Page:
IL: Little-known registry lists murderers in your town, but is it a good thing?

… But a few strategic keystrokes will lead anyone with internet access to information about _____’s murder conviction, his current address and a recent photo. His is among more than 3,600 names on the Illinois State Police Murderer and Violent Offender Against Youth Registry, a tool established in 2012 by state lawmakers at the urging of families of victims. …

“I’ve had comments on that already, where people think you’re a sex offender,” _____ said. “I’m not a registered sex offender.” But because of the similarity between the two registries, “it’s like I’m being treated like one.” Full Article

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Headline from the Chicago Tribune:
Little-known registry lists murderers in your town, but is it a good thing?

There’s an online registry in Illinois which lists murderers and there are these amazing things to consider in the story:
1. The IML doesn’t apply to those convicted of murder.

2. The murderer in this story (who served his time) complains that neighbors are confused and mistake him for a registered sex offender — he’d rather they realize he’s only a murderer.

3. A professor comes out against this registry (would he also argue against the sex offender registry): Arthur Lurigio, a professor of psychology and criminal justice at Loyola University in Chicago noted those on the [murderer’s] registry were already punished. “It’s a perpetual punishment,” Lurigio said. “It’s a continuation of the punishment along different lines, a social punishment in which you’re locked in a category.”

The professor also said: “Murderers have low recidivism rates. I’m not talking about serial killers, I’m talking about more run-of-the-mill,” one-time offenders, Lurigio said.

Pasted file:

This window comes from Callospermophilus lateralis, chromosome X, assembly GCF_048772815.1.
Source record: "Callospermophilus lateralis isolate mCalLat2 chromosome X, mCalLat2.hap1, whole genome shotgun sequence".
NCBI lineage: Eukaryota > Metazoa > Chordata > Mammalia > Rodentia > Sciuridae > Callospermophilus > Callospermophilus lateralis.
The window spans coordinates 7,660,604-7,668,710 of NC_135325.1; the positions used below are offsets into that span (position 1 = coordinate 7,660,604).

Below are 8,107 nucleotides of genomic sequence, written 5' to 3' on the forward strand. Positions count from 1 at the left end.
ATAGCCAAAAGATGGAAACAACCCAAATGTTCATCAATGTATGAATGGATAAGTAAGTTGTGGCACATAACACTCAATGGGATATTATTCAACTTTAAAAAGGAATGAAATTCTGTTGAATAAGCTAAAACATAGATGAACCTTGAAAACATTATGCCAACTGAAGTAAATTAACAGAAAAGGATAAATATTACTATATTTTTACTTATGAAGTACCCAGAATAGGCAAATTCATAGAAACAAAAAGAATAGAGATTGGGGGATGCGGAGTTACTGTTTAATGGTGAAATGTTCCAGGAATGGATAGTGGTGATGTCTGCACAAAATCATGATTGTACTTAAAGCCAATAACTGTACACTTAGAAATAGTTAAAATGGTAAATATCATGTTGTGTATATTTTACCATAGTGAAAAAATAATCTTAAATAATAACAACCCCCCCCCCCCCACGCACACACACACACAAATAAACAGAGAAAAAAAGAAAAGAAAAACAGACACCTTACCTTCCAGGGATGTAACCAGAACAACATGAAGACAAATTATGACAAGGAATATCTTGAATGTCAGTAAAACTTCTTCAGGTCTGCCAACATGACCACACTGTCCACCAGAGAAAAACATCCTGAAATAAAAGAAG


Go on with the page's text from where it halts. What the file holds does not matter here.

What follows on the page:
Sex offenders are more likely to offend again because sex crimes are highly compulsive, Lurigio said.

“We’re registering people because we believe they are at an enhanced, specific risk of reoffending, although that kind of (psychological) assessment is never done,” Lurigio said. “We don’t predict really well who’s going to reoffend (or know) what kinds of triggers” might cause them to do so, he said. Older people, for example, “are less likely to reoffend in any criminal category than younger people.”

“We put people in this one category, and we think they’re monolithic … and that is absolutely not true,” he said.

Here’s the link to the entire story:

Any public list or requirements after probation have ended for any crime should be a violation of due process. If I have not specifically been determined to be a current threat to society in a fair hearing where both sides present evidence, then I should be treated like anyone else that has paid their debt to society.

I was on the receiving end of unwanted, although non-violent sexual advance. I was still able to experience some wonderful things in my life. I’ll take that over being killed, period. If putting people on a list prevents crime, which it doesn’t, I’ll put the latter crime on that list before the former.